Koreans Climb Huge Himalayan Wall


The line of Gate to the Sky (VII A5 5.10) on Meru South, with Meru Shark’s Fin just to its right. The 1,800-foot headwall required nine days to surmount. Photo courtesy of Extreme Rider Alpine Club.

A Korean team has climbed the northeast face of Meru South (6,660m/21,850'), adjacent to the well-known Meru Shark’s Fin in India’s Garhwal Himalaya. Although the east face of the Shark’s Fin has seen at least 20 expeditions, very few have attempted the larger peak to its south. Meru South is believed to have been climbed only once, by a Japanese team in 1980. A Spanish team reached 21,000 feet on the peak’s east face and ridge in 2001. 

The Korean Extreme Rider Alpine Club climbed a direct route up the northeast face, which is capped by a huge rock wall that starts above 20,000 feet. The climbers fixed nearly 6,000 feet of rope to Camp 2 at 20,175 feet over 10 days, and then, despite poor weather, began climbing the upper face on July 5. 

Three climbers — Kim Sae-joon, Wang Jun-ho, and Kim Tae-man — spent nine days climbing the headwall’s 10 pitches of vertical and overhanging, loose rock. Kim Sae-joon, who had attempted the east face of Meru Shark’s Fin in 2005, took the lead at the base of the headwall. The crux second pitch required 20 hours of aid climbing (A5), but the most dangerous section came a couple of pitches higher, where the climbers spent two days negotiating 160 feet of extremely loose rock, including a huge block they had to trundle in order to continue. The climbers named this A4 section ED, for Extreme Danger. 

The trio climbed capsule-style on the upper headwall, bivying in a two-man portaledge and a hammock, with ultralight sleeping bags and minimal food. They had no food at all during the final three days of the ascent. In 10 days they had only two hours of sunshine.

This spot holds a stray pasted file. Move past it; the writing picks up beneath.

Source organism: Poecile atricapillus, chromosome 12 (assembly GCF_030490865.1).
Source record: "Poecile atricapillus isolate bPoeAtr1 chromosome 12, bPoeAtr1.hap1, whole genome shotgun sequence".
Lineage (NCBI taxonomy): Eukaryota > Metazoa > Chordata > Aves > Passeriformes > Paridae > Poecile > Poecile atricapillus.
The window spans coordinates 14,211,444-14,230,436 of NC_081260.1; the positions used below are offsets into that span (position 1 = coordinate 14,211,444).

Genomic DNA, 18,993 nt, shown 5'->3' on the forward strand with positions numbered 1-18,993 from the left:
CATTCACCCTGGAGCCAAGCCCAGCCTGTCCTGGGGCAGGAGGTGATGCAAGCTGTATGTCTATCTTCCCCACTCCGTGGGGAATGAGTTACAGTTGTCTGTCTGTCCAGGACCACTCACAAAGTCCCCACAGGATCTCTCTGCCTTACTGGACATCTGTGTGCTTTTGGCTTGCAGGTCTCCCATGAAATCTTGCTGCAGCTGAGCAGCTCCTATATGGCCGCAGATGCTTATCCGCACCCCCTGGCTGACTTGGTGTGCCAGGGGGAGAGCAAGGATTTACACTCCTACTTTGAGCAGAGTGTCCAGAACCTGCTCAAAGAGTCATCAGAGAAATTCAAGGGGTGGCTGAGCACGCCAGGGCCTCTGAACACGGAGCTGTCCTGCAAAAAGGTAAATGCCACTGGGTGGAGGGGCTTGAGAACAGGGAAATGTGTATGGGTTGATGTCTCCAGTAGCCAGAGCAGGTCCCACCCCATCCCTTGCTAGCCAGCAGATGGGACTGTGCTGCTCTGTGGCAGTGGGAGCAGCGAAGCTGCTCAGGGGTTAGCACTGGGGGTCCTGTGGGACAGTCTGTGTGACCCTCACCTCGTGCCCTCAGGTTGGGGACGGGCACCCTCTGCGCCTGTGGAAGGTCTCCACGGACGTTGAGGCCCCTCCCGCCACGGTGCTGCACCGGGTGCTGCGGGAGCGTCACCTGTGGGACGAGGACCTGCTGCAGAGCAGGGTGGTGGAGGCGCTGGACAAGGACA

Climbing on the headwall of Meru South’s northeast face. The Koreans had only two hours of sunshine in 10 days on the upper mountain. Photo courtesy of Extreme Rider Alpine Club.

Fractured rock made for difficult and dangerous climbing. One 50-meter pitch took two days to climb. Photo courtesy of Extreme Rider Alpine Club.

Finally, the three climbers reached the shoulder and continued to the summit, topping out at 4:30 p.m. on July 13. They spent two days retreating to base camp, with one night at Camp 2 at the base of the wall. With worsening weather, they were unable to remove all of the fixed ropes from the lower face, managing to clean a bit less than half of the lines they had fixed. They left 20 bolts, 17 rivets, and three ptions on the wall. The new route is called Gate to the Sky (VII A5 5.10). 

Date of Ascent: Summit reached July 13, 2008 

Sources: Lee Young-joon, American Alpine Journal

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